Michael's conversational style provided a great start to the conference and the information presented gave me a fresh perspective on the overhead, sales and productivity concerns of a business owner (apparently, if you manage 30 billable hours per week, you're doing well).  Even for someone under full-time employment like me, it provided useful details that will help me to continue supporting those who employ me.

HTML5 is here, and the Web will never be the same

Wednesday afternoon was spent with Brandon Sartrom (@BrandonSatrom) and Clark Sell (@csell5) learning all about markup, behavior and presentation with HTML5, javascript and CSS3. I am not a web developer, my acquaintance with HTML and its supporting technologies would probably make a professional sob, but this lab on the latest and greatest was fantastic. Each area of the HTML5 offering was presented with hands-on labs to sink ones teeth into. There was so much to cover that eventually time fell short, but I still have the labs on my desktop and be assured, I intend to complete them. This was a great stuff and the session so popular that we had to move rooms about an hour in. Apparently, this web stuff is a big deal. Who knew?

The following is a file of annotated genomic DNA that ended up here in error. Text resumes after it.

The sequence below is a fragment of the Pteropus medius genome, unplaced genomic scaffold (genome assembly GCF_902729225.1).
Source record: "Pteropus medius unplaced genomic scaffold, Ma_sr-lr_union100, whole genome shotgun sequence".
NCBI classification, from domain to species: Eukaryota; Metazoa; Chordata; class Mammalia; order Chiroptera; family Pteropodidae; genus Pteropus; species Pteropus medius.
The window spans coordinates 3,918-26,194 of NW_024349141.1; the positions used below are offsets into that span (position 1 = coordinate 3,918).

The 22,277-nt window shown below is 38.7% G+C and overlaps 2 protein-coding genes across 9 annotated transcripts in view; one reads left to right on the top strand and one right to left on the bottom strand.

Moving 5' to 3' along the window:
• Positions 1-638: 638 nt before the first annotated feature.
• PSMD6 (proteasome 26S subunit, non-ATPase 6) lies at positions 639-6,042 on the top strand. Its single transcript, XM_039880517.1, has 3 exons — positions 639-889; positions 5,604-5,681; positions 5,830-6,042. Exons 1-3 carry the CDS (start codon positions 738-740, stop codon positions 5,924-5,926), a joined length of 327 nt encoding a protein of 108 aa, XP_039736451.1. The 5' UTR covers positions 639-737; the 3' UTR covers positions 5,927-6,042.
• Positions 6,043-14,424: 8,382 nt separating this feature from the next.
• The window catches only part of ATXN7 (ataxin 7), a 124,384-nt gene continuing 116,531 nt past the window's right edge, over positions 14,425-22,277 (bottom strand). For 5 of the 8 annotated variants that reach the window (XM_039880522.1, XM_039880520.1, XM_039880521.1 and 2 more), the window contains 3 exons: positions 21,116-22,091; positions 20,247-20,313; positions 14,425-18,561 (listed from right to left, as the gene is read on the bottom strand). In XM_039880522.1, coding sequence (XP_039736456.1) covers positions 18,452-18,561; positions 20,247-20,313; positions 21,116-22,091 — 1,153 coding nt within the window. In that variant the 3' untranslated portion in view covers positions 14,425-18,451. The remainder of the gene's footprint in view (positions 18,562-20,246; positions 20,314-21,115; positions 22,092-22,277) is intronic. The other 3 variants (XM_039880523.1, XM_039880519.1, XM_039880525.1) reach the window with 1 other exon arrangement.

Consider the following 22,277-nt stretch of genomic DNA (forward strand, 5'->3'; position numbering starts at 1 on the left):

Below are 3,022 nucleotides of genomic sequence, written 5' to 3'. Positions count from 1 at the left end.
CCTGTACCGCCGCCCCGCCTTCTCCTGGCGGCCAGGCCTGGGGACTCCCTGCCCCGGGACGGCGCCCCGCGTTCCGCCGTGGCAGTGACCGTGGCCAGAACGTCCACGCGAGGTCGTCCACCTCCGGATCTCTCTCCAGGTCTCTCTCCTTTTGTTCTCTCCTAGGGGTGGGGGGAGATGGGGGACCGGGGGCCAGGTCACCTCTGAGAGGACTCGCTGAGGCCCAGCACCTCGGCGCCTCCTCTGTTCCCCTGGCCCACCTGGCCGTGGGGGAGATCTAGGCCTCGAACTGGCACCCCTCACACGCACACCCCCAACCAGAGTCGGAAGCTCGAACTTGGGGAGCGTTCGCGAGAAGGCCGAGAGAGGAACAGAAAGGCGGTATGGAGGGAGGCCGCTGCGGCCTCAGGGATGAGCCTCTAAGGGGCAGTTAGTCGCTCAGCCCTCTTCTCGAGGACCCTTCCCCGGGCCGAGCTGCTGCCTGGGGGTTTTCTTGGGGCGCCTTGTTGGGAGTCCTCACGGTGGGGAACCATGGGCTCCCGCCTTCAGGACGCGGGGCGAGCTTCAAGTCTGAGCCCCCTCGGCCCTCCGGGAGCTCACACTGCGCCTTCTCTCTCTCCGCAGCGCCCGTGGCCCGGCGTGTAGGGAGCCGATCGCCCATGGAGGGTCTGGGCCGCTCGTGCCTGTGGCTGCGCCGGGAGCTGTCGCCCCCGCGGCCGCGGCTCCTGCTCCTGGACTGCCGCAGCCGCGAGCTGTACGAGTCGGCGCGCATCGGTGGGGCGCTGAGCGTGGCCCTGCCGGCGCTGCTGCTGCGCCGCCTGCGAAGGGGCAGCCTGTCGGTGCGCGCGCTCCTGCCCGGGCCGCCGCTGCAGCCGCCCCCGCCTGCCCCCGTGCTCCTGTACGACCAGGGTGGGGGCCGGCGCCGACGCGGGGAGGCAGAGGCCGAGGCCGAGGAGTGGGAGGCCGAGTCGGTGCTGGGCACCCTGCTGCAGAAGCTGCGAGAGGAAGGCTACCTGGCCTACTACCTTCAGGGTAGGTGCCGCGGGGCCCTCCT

Unlike the pre-compiler format of half-day and full-day workshops and discussions, the remainder of the conference was split into concurrent hour long presentations, open spaces, gaming and other activities. The sheer number of distractions was sometimes overwhelming, making the act of choosing a distraction in itself to the point where a couple of times, I gave up and just took an hour long break.

On Thursday, we had our first keynote speech, Rethinking Enterprise, while munching away at the remnants of breakfast. The speaker, Ted Neward, had an energy that made sure everyone was awake. Although Ted's presentation style was ultimately controversial, I felt the points he made were valid, well thought out and thoroughly enjoyable to learn.